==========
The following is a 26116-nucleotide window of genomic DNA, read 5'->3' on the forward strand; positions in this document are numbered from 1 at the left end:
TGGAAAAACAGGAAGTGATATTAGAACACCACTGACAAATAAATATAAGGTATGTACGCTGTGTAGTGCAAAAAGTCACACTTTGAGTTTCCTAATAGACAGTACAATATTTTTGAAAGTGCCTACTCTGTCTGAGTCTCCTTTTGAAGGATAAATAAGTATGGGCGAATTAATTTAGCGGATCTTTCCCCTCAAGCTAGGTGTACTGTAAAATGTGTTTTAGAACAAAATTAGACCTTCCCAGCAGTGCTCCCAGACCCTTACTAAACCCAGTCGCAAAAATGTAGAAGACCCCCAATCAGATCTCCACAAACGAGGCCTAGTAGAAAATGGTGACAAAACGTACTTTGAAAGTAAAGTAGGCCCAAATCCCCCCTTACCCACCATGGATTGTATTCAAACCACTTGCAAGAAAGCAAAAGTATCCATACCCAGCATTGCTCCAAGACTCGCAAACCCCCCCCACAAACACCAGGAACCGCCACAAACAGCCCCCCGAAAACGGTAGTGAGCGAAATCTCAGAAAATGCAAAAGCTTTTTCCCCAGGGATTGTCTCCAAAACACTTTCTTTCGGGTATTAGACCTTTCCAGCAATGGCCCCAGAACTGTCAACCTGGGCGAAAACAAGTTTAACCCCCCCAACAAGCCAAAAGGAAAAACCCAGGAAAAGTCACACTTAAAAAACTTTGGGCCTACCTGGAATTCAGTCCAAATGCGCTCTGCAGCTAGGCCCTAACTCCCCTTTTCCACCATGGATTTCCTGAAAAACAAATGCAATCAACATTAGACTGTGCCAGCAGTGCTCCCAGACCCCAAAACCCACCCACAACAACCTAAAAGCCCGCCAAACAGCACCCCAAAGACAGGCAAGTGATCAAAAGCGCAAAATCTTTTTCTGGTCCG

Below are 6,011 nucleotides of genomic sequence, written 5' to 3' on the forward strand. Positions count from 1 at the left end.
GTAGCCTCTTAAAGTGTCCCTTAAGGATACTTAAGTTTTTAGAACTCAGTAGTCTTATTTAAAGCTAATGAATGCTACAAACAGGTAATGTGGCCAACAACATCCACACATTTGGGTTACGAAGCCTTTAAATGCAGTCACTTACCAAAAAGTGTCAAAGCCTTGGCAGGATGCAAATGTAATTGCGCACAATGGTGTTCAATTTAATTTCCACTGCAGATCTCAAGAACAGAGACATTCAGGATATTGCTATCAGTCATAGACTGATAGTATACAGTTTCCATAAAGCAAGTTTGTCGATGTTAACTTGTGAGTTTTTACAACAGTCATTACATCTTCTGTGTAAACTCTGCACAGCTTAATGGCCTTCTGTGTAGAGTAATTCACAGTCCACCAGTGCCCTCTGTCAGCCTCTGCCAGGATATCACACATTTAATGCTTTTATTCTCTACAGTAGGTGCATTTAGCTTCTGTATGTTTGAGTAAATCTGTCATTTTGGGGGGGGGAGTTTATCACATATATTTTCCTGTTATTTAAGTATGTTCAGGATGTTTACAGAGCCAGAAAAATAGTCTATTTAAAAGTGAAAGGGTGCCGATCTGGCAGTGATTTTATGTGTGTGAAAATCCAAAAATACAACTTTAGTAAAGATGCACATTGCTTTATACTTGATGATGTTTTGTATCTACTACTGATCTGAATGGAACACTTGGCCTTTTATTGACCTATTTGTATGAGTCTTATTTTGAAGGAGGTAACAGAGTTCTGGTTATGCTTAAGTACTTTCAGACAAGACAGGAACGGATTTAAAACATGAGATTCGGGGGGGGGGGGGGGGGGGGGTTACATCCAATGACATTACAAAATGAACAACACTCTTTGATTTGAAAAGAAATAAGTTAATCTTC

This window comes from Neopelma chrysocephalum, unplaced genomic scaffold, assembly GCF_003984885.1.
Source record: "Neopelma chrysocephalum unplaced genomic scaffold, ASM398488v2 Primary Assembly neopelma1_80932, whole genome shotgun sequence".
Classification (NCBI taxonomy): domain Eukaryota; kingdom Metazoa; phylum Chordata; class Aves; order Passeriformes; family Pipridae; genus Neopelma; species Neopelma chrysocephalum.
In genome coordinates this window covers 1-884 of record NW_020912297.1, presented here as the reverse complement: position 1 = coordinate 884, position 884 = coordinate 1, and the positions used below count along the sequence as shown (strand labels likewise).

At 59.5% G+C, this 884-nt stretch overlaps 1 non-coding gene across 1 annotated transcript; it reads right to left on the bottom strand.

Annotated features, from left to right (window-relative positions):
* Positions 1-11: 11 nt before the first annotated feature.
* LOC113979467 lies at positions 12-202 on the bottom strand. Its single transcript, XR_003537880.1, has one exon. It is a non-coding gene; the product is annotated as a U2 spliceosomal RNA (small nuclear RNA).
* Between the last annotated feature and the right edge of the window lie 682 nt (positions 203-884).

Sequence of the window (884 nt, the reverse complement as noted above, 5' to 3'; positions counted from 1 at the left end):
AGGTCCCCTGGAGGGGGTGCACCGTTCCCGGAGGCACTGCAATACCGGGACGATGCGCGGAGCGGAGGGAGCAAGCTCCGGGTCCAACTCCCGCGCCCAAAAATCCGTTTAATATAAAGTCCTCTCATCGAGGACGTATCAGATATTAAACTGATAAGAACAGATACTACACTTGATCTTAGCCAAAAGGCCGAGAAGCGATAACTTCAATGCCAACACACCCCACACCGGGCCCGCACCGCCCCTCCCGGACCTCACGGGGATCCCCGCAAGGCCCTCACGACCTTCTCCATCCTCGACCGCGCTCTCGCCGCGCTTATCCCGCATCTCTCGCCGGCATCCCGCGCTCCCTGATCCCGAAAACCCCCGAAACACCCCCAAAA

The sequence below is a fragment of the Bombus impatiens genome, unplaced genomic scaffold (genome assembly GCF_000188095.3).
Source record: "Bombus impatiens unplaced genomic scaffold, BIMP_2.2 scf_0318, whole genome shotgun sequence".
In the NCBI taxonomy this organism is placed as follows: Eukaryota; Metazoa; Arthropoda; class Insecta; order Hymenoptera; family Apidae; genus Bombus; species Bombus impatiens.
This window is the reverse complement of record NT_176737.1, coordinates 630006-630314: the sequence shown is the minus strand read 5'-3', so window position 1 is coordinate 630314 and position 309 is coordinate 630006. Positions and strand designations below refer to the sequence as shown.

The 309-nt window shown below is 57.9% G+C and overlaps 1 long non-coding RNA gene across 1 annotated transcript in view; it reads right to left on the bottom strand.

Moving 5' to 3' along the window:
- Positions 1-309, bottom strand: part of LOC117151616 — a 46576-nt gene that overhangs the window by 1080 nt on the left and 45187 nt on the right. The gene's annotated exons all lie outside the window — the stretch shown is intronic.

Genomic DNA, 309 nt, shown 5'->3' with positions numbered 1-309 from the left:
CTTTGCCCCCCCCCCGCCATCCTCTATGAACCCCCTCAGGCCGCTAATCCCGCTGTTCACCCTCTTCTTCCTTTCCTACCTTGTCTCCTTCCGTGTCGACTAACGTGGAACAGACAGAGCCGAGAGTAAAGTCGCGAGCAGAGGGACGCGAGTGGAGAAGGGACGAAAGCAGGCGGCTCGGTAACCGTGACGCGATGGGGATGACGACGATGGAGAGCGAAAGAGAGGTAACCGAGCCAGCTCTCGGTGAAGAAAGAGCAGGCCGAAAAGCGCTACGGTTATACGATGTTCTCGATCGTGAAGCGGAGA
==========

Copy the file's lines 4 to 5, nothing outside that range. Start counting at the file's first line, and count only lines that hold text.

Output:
GTAGCCTCTTAAAGTGTCCCTTAAGGATACTTAAGTTTTTAGAACTCAGTAGTCTTATTTAAAGCTAATGAATGCTACAAACAGGTAATGTGGCCAACAACATCCACACATTTGGGTTACGAAGCCTTTAAATGCAGTCACTTACCAAAAAGTGTCAAAGCCTTGGCAGGATGCAAATGTAATTGCGCACAATGGTGTTCAATTTAATTTCCACTGCAGATCTCAAGAACAGAGACATTCAGGATATTGCTATCAGTCATAGACTGATAGTATACAGTTTCCATAAAGCAAGTTTGTCGATGTTAACTTGTGAGTTTTTACAACAGTCATTACATCTTCTGTGTAAACTCTGCACAGCTTAATGGCCTTCTGTGTAGAGTAATTCACAGTCCACCAGTGCCCTCTGTCAGCCTCTGCCAGGATATCACACATTTAATGCTTTTATTCTCTACAGTAGGTGCATTTAGCTTCTGTATGTTTGAGTAAATCTGTCATTTTGGGGGGGGGAGTTTATCACATATATTTTCCTGTTATTTAAGTATGTTCAGGATGTTTACAGAGCCAGAAAAATAGTCTATTTAAAAGTGAAAGGGTGCCGATCTGGCAGTGATTTTATGTGTGTGAAAATCCAAAAATACAACTTTAGTAAAGATGCACATTGCTTTATACTTGATGATGTTTTGTATCTACTACTGATCTGAATGGAACACTTGGCCTTTTATTGACCTATTTGTATGAGTCTTATTTTGAAGGAGGTAACAGAGTTCTGGTTATGCTTAAGTACTTTCAGACAAGACAGGAACGGATTTAAAACATGAGATTCGGGGGGGGGGGGGGGGGGGGGTTACATCCAATGACATTACAAAATGAACAACACTCTTTGATTTGAAAAGAAATAAGTTAATCTTC

This window comes from Neopelma chrysocephalum, unplaced genomic scaffold, assembly GCF_003984885.1.